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Information Asymmetries and an Endogenous Productivity Reversion Mechanism

  • Nicolas Figueroa

    (CEA-DII Universidad de Chile))

  • Oksana Leukhina

    (University of North Carolina)

Several studies among recent empirical work have suggested that the systematic behavior of lending standards over the business cycle, with laxer standards applied during expansions and tighter standards applied during recessions, may be responsible for driving economic fluctuations. We build a dynamic screening model with informational asymmetries in credit markets that rationalizes these findings and generates endogenous fluctuations of total output and productivity. When the capital stock is high, which evolves endogenously, liquidity is high for all types of producers, allowing even the unproductive type to meet the early payments on the loan, and thus making signals inferred from such payments less informative. The cost that accomplishes successful screening thus rises, resulting in the emergence of pooling contracts which allow financing of low productivity entrepreneurs. The composition among capital producers then sets off a recession. The opposite happens at troughs.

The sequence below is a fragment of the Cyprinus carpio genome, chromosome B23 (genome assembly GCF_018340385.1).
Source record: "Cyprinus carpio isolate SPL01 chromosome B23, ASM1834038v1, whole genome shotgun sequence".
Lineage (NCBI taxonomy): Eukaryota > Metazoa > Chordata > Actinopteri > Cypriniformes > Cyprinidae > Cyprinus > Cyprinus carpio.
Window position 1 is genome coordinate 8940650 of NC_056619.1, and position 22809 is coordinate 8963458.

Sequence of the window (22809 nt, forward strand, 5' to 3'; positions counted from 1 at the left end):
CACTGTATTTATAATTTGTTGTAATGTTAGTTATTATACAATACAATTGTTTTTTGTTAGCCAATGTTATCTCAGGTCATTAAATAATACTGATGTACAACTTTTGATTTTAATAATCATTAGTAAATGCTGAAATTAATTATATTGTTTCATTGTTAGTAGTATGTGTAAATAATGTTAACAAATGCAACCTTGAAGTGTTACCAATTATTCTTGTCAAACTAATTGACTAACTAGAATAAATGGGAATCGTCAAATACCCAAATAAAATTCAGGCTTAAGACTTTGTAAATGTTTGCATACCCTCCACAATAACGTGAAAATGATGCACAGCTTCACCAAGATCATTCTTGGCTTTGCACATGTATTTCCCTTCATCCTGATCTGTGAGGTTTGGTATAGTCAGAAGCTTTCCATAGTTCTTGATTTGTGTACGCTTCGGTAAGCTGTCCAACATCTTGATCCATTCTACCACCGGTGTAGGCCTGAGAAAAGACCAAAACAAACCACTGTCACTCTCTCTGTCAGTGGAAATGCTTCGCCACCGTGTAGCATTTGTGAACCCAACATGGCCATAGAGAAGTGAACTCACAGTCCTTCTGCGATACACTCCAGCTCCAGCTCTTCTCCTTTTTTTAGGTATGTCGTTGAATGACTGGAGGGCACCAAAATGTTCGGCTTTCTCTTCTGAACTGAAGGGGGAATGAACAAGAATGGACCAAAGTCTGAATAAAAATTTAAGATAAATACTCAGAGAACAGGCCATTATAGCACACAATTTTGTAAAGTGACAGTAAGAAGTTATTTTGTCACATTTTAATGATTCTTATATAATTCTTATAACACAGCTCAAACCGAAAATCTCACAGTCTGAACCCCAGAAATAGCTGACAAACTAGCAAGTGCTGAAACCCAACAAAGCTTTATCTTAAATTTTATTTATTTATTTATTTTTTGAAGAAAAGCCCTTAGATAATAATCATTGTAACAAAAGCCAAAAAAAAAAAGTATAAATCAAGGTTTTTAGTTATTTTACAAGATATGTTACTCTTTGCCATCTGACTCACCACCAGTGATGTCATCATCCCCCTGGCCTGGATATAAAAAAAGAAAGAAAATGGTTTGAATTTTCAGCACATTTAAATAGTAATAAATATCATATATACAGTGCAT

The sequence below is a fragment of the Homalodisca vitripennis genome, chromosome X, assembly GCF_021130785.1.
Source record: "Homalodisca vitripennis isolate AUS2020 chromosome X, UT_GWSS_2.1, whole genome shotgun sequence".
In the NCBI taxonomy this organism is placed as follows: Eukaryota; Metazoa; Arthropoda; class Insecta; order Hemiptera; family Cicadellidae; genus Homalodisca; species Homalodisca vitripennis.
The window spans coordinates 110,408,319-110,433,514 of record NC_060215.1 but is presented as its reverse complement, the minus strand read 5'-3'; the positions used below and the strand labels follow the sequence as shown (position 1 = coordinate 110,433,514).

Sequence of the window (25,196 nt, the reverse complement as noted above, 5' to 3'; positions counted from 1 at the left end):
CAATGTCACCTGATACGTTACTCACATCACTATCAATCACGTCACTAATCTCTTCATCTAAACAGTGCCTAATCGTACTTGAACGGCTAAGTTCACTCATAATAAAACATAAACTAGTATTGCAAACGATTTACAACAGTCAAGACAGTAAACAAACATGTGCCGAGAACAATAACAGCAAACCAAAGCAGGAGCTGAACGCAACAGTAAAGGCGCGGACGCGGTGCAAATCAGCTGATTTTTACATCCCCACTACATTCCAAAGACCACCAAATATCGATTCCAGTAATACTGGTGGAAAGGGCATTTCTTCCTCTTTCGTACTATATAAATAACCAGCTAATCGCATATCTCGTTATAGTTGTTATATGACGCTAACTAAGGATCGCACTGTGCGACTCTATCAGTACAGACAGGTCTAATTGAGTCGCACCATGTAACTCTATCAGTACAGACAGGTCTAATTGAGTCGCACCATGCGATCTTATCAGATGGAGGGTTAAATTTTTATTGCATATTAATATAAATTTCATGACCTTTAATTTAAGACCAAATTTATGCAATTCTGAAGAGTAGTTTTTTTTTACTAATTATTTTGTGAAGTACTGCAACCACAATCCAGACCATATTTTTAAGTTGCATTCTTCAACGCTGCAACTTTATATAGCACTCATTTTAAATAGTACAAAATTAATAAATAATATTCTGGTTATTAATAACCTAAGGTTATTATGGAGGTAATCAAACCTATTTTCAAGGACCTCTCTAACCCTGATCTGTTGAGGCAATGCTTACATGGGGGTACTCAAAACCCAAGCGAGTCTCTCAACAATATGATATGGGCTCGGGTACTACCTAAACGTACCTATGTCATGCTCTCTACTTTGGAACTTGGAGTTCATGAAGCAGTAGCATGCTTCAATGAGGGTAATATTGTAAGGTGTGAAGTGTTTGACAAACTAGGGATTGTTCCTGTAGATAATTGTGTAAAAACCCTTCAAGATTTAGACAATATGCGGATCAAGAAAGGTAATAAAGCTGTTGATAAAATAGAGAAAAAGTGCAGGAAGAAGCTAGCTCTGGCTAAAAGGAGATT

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Paper provided by Society for Economic Dynamics in its series 2008 Meeting Papers with number 563.

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Date of creation: 2008
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Handle: RePEc:red:sed008:563
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  1. Bernanke, Ben & Gertler, Mark, 1989. "Agency Costs, Net Worth, and Business Fluctuations," American Economic Review, American Economic Association, vol. 79(1), pages 14-31, March.
  2. Carlstrom, Charles T & Fuerst, Timothy S, 1997. "Agency Costs, Net Worth, and Business Fluctuations: A Computable General Equilibrium Analysis," American Economic Review, American Economic Association, vol. 87(5), pages 893-910, December.
  3. Patrick K. Asea & S. Brock Blomberg, 1997. "Lending Cycles," NBER Working Papers 5951, National Bureau of Economic Research, Inc.
  4. DellAriccia, Giovanni & Marquez, Robert, 2005. "Lending Booms and Lending Standards," CEPR Discussion Papers 5095, C.E.P.R. Discussion Papers.
  5. John Moore & Nobuhiro Kiyotaki, . "Credit Cycles," Discussion Papers 1995-5, Edinburgh School of Economics, University of Edinburgh.
  6. Rampini, Adriano A., 2004. "Entrepreneurial activity, risk, and the business cycle," Journal of Monetary Economics, Elsevier, vol. 51(3), pages 555-573, April.
  7. Suarez,J. & Sussman,O., 1995. "Endogenous Cycles in a Stiglitz-Weiss Economy," Papers 9518, Centro de Estudios Monetarios Y Financieros-.
  8. Berger, Allen N. & Udell, Gregory F., 2004. "The institutional memory hypothesis and the procyclicality of bank lending behavior," Journal of Financial Intermediation, Elsevier, vol. 13(4), pages 458-495, October.
  9. Reichlin, Pietro & Siconolfi, Paolo, 2000. "Optimal Debt Contracts and Moral Hazard Along the Business Cycle," CEPR Discussion Papers 2351, C.E.P.R. Discussion Papers.
  10. Allen N. Berger, 2003. "The institutional memory hypothesis and the procyclicality on bank lending behavior," Proceedings 845, Federal Reserve Bank of Chicago.
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